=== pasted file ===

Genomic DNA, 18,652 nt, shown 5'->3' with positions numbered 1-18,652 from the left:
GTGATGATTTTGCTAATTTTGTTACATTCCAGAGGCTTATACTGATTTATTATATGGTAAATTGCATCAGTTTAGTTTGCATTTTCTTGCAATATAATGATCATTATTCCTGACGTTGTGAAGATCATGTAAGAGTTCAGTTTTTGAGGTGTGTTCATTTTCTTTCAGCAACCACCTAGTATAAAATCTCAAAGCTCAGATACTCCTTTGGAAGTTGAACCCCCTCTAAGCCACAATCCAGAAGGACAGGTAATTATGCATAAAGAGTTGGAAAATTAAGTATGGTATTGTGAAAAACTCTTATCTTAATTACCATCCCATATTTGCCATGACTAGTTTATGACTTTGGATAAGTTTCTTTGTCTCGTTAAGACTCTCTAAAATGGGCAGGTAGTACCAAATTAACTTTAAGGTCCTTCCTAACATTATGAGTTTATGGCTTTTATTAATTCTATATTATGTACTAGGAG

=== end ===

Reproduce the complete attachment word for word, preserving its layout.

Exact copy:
Genomic DNA, 18,652 nt, shown 5'->3' with positions numbered 1-18,652 from the left:
GTGATGATTTTGCTAATTTTGTTACATTCCAGAGGCTTATACTGATTTATTATATGGTAAATTGCATCAGTTTAGTTTGCATTTTCTTGCAATATAATGATCATTATTCCTGACGTTGTGAAGATCATGTAAGAGTTCAGTTTTTGAGGTGTGTTCATTTTCTTTCAGCAACCACCTAGTATAAAATCTCAAAGCTCAGATACTCCTTTGGAAGTTGAACCCCCTCTAAGCCACAATCCAGAAGGACAGGTAATTATGCATAAAGAGTTGGAAAATTAAGTATGGTATTGTGAAAAACTCTTATCTTAATTACCATCCCATATTTGCCATGACTAGTTTATGACTTTGGATAAGTTTCTTTGTCTCGTTAAGACTCTCTAAAATGGGCAGGTAGTACCAAATTAACTTTAAGGTCCTTCCTAACATTATGAGTTTATGGCTTTTATTAATTCTATATTATGTACTAGGAG